We always knew Google was planning to take over the universe. They come one step closer with the release of Google Sky, part of an upgrade to their very cool Google Earth software. If you or your children are into astronomy, or have to learn more about it as part of a school science project, this is a must-have. (Even my four-year-old thinks it’s fun to zoom the sky around with the mouse.)
I’ve written before about several other free astronomy applications, which each have their strengths and are still worth checking out. Google gets points for its integrated earth-sky interface, extensive descriptive content, and ability to create “sightseeing” tours to save and share. Those interested in an application for real stargazing, however, will find Stellarium a better choice, since Google Sky lacks such basics as a way to set user location and time or view the horizon line. If you just want to immerse yourselves in the cosmos, though, Google Sky will deliver.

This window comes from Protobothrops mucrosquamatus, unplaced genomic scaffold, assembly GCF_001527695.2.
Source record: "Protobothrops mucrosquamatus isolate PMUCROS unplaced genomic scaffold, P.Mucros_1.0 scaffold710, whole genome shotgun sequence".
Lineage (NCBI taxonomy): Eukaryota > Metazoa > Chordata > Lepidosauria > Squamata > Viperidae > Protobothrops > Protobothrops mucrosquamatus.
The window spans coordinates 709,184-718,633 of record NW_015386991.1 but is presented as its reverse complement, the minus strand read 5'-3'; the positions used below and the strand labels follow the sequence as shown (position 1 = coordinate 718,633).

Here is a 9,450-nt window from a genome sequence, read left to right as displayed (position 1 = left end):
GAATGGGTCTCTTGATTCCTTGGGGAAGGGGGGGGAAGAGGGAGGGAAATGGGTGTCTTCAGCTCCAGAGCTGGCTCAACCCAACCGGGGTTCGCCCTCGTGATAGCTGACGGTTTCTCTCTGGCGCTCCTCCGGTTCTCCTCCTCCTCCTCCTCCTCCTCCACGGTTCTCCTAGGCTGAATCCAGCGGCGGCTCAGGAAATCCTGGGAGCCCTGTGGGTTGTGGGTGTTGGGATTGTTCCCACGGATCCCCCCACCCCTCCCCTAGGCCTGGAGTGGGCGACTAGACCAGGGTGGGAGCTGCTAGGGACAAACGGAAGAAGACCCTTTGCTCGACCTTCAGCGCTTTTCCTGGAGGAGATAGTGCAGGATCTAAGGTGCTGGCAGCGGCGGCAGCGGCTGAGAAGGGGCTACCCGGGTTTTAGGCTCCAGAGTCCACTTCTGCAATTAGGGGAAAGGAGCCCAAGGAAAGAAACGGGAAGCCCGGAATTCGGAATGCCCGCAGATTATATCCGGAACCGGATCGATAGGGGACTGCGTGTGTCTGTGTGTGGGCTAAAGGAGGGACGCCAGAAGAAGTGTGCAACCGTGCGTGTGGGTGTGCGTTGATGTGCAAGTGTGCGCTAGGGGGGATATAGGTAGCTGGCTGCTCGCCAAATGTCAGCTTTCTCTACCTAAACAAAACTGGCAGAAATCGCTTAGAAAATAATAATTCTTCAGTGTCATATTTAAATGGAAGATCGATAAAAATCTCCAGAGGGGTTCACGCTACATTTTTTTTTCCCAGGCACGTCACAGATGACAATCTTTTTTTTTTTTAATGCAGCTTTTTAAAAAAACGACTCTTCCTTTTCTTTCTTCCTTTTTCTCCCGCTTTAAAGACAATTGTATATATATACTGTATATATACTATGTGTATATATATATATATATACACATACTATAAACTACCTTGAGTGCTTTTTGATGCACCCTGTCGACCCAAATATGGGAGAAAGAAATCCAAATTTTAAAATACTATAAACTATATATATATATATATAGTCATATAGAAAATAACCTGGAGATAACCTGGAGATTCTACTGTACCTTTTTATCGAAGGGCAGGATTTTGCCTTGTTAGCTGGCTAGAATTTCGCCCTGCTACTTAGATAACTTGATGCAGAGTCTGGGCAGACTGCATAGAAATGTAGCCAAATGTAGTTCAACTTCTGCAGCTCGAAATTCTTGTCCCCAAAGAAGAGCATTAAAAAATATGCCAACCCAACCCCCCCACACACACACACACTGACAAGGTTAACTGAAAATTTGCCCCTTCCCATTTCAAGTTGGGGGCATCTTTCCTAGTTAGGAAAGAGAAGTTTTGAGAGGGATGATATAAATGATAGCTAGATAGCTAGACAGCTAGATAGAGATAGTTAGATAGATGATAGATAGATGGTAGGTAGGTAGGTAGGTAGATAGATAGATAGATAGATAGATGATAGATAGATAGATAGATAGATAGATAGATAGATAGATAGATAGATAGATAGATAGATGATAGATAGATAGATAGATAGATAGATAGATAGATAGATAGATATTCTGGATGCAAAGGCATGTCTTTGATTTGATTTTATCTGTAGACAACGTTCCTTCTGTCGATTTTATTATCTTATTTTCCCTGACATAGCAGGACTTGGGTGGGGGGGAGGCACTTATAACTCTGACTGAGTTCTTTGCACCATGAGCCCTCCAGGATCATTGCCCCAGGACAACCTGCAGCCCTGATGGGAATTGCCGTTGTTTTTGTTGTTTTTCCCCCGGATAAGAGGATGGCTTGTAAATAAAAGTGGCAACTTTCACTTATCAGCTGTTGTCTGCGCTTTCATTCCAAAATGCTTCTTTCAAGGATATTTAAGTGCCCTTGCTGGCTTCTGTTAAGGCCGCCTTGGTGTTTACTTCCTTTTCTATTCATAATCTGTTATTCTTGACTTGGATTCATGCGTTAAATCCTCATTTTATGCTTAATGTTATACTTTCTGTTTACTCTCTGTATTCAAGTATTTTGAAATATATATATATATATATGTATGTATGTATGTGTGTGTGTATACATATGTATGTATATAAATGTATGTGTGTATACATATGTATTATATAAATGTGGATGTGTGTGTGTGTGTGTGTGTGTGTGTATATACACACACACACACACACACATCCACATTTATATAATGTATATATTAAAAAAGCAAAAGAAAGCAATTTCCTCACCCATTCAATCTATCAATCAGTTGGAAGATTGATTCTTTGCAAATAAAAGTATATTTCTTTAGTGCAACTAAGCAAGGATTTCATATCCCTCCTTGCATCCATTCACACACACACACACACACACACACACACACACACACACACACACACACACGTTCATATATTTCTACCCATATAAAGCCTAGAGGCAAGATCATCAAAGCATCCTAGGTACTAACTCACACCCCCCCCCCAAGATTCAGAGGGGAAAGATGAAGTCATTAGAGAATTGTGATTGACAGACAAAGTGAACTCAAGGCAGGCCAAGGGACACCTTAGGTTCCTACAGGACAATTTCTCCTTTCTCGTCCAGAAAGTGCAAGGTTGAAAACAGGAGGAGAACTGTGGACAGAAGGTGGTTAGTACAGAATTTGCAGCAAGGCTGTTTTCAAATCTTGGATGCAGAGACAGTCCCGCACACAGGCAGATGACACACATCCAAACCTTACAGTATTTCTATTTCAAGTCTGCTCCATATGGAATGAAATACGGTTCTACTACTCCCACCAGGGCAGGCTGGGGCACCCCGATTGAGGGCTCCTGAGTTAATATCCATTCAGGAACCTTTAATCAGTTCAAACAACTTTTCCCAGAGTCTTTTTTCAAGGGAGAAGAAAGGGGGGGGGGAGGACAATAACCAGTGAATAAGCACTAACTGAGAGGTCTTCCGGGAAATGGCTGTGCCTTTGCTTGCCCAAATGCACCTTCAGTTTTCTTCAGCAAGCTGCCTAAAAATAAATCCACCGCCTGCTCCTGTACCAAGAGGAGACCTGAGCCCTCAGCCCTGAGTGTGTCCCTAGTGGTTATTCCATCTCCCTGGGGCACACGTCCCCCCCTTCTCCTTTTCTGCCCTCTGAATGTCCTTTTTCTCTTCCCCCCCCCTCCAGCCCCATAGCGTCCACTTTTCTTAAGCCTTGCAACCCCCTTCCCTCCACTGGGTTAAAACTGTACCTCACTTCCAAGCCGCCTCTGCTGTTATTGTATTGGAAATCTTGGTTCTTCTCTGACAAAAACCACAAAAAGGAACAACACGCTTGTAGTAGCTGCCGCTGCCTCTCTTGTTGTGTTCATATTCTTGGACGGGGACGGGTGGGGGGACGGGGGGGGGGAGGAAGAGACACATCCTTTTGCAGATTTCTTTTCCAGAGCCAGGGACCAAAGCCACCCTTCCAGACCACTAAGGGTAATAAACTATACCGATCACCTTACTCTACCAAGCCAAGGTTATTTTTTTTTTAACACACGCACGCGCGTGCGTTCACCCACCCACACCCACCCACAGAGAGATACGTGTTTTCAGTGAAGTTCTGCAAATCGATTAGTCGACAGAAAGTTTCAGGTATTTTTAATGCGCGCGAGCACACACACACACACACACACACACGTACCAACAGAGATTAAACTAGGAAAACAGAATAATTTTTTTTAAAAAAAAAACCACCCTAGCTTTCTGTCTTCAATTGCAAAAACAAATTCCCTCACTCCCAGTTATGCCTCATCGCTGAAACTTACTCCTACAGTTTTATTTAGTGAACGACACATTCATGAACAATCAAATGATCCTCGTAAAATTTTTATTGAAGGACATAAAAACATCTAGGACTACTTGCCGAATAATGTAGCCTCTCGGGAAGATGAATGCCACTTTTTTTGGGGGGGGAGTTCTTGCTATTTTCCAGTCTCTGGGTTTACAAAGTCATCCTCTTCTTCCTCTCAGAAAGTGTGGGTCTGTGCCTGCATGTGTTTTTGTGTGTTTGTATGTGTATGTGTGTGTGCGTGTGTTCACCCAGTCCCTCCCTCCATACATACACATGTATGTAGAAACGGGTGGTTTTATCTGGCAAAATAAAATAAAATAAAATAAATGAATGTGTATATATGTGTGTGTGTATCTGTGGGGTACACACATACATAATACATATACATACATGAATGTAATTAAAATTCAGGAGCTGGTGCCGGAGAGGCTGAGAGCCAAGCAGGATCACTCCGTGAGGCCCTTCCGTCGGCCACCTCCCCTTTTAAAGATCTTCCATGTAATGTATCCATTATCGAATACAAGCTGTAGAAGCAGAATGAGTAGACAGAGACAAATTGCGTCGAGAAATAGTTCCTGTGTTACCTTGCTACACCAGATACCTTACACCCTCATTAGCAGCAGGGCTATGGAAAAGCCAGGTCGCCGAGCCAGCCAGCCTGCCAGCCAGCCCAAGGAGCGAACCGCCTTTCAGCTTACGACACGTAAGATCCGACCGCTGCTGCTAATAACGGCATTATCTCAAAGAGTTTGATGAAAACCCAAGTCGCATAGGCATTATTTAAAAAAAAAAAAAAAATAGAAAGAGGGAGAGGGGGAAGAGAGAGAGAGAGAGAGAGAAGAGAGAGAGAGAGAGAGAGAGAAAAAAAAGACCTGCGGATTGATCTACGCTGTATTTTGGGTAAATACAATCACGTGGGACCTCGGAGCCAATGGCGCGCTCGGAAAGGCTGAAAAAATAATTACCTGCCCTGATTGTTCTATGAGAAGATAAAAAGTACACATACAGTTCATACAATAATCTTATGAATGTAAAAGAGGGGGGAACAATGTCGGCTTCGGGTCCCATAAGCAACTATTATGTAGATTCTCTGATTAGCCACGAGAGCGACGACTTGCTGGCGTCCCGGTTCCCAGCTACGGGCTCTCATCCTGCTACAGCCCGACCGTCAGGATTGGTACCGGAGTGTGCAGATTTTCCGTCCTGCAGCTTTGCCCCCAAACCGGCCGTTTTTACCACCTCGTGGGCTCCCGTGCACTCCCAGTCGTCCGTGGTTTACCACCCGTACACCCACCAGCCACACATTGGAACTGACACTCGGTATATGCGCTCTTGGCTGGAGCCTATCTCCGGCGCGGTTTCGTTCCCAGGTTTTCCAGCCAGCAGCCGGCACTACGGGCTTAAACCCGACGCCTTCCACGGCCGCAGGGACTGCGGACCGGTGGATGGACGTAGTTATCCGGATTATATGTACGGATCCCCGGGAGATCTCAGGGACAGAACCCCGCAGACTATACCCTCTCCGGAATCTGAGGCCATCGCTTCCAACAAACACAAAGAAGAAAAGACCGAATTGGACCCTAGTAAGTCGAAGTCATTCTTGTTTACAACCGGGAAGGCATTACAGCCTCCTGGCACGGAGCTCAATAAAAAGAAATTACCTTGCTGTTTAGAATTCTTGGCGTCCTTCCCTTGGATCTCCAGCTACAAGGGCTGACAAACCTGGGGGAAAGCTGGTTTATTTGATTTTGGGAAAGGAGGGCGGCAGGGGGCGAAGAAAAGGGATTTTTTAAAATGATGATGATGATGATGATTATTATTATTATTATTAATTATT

(When you’re tired of staring at the screen, pick up a copy of Miss Leavitt’s Stars: The Untold Story of the Woman Who Discovered How to Measure the Universe, about an astronomer at the turn of the twentieth century whose work was key to determining whether galaxies existed beyond our own Milky Way. It’s a small but fascinating biography of one of the almost-forgotten pioneers of women in science.)